Father To: The techno of the last decade on every continent
5. Mike Dunn – Magic Feet (Westbrook), 1988
Balls-out, funky acid house with a hint of dark comedy
Considered severely hard and fast for its time, this Chicago acid-house stormer was nonetheless revered by both luuved-up English ravers and old-school house heads. Today, Mike Dunn, when not producing R&B for Sean “Puffy” Combs’ Bad Boy imprint, runs his own Deep Soul label alongside ex-Ten City vocalist Byron Stingily.
Father To: The entire hard house movement, period
6. Black Riot – A Day in the Life (Fourth Floor), 1988
The “feel good” anthem of the ’80s acid-house era
Under his Black Riot moniker, this is one of New York house producer Todd Terry’s most memorable studio efforts (It was even heavily sampled by Rob Base and DJ EZ Rock on their 1988 hit “Get On the Dancefloor“). Over in the UK, “A Day in the Life” defined the warehouse sound of house that led to the early rave scene. Like many of Terry’s early recordings, “A Day in the Life” has a robust Latin and hip-hop feel.
Father To: A huge chunk of English rave culture (including all those cheesy, major-chord Euro rave tunes), which undeniably begot the Chemical Brothers, Fatboy Slim, Prodigy, et. al.
7. Earth People – Dance (Underworld), 1990
The disco-sample house standard
Unveiled in 1990 by New York house legend Pal Joey (who went on to remix Sade, The Orb, and Deee-Lite), “Dance” became the cornerstone of funky, disco-sampled house. That sound, popularized recently by French acts such as Daft Punk and supported by American DJs including Chicago’s DJ Sneak, has been filling main floors on both sides of the Atlantic.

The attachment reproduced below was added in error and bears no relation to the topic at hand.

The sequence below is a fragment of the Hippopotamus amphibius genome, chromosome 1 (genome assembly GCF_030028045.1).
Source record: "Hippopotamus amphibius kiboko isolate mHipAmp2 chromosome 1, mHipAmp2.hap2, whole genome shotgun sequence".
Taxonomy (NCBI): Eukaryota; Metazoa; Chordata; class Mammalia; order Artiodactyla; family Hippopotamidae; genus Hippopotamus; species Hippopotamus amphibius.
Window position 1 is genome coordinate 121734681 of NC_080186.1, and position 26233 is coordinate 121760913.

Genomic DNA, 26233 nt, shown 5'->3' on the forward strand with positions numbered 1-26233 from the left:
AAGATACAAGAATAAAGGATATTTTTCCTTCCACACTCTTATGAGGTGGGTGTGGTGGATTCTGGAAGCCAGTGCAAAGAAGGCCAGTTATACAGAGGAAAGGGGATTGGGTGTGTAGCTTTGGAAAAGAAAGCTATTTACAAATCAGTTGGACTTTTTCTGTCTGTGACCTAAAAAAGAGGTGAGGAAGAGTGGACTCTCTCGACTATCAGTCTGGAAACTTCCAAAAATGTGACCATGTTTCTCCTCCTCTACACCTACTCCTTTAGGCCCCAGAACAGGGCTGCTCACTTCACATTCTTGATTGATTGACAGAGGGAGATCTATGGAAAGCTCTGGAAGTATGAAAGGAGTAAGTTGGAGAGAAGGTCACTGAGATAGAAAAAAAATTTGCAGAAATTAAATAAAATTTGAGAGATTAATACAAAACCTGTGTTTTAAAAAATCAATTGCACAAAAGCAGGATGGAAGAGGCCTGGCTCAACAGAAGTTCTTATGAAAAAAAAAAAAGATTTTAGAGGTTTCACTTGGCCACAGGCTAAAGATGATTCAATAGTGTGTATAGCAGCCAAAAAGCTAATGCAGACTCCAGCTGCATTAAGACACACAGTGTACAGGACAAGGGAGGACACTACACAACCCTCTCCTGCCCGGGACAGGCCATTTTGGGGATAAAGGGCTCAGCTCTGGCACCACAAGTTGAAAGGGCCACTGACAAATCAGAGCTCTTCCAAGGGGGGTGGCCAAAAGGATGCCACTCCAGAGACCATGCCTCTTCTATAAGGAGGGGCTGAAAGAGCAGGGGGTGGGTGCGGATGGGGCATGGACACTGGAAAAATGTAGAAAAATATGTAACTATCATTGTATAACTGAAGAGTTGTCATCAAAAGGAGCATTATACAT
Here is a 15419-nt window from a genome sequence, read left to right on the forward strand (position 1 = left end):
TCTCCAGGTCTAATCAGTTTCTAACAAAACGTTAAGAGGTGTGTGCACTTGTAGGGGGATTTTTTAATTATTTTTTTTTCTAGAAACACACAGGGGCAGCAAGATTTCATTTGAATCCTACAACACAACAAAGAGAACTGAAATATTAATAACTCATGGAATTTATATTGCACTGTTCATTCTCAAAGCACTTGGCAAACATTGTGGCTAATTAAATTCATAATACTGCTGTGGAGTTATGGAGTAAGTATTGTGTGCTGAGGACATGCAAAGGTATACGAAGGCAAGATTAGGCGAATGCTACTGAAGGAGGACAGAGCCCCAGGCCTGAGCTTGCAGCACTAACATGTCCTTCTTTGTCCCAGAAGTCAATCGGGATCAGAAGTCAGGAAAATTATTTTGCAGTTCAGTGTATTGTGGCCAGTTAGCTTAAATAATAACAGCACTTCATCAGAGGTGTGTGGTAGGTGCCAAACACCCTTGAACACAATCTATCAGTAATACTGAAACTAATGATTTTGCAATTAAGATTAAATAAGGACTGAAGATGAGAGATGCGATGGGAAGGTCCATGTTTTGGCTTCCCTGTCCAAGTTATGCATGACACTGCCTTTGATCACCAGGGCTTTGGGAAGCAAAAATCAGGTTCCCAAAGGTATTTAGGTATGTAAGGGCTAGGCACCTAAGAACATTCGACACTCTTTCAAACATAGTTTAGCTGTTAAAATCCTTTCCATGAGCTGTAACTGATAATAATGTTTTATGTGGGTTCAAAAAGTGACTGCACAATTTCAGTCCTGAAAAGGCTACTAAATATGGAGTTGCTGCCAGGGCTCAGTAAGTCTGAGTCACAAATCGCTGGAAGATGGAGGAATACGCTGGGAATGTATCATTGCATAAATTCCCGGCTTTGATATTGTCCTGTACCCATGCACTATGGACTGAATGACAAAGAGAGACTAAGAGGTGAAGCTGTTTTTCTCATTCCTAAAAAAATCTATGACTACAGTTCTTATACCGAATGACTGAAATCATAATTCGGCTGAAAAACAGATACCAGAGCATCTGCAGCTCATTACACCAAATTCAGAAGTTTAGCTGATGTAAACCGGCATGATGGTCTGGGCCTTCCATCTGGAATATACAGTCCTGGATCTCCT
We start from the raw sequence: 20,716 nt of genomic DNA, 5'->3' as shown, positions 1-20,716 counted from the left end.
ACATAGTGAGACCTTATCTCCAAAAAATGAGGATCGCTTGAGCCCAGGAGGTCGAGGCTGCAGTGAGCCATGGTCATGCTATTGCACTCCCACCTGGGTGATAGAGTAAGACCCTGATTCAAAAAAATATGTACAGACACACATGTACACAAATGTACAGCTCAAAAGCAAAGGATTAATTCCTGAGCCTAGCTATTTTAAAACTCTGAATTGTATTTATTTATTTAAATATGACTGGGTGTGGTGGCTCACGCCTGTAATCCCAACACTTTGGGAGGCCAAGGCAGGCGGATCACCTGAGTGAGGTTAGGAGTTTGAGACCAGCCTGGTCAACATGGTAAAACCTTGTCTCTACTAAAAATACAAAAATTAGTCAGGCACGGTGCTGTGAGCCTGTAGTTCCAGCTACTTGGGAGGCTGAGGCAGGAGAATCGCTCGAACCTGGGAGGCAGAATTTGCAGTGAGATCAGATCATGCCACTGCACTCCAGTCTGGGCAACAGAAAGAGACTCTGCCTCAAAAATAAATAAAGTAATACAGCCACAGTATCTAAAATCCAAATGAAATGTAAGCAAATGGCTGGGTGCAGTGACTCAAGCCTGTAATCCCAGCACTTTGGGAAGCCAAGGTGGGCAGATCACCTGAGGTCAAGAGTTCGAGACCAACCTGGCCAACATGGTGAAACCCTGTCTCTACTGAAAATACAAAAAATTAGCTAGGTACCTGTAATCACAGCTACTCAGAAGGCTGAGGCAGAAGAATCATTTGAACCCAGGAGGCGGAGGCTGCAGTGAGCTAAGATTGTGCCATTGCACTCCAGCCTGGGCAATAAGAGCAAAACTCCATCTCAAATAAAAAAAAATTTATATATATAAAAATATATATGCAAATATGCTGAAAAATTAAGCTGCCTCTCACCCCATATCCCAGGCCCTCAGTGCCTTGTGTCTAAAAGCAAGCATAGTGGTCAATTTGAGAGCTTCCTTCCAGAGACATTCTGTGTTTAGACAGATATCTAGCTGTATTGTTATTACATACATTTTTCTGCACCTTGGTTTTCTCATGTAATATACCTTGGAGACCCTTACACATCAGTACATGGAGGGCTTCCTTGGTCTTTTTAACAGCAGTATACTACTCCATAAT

Father To: The French disco-house sound of Daft Punk, Stardust, and Cassius
8. Jonzun Crew – Space Is the Place (Tommy Boy), 1983
Early hip-hop charts electro’s outer limits
Led by Boston’s Michael Jonzun and aided by Maurice Starr (the guru behind New Edition and New Kids On the Block) Jonzun Crew’s “Space Is the Place” is a prime example of the early ’80s electro-inflected, breakdance soundtrack. Today, its mix of fuzzed-out, vocoded vocals and jabbing beats may seem simplistic when compared to Stardust’s 1998 “Music Sounds Better With You,” but in ’83, this was an instant hip-hop sensation.
Father To: A host of hip-hop’s most cherished ’80s icons: worn linoleum, head spins, the “electric boogaloo,” and as a result, a large chunk of modern electronic dance music, including the European electro revivalists Daft Punk and LRD
9. Brenda Taylor – You Can’t Have Your Cake and Eat It Too (West End), 1983
The spacey, left-of-center disco perspective
A great slab of space disco from New York’s influential West End stable, this 1983 produc-tion proves that disco was an early influence on Detroit techno. Without disco’s weird direction toward intense, edgy electronics accented with live instrumentation, modern dance music simply wouldn’t sound the same.
Father To: Any/all ambitious, stargazing electronic music; US garage, acid house, techno, and trance
Disc Editor Chris Orr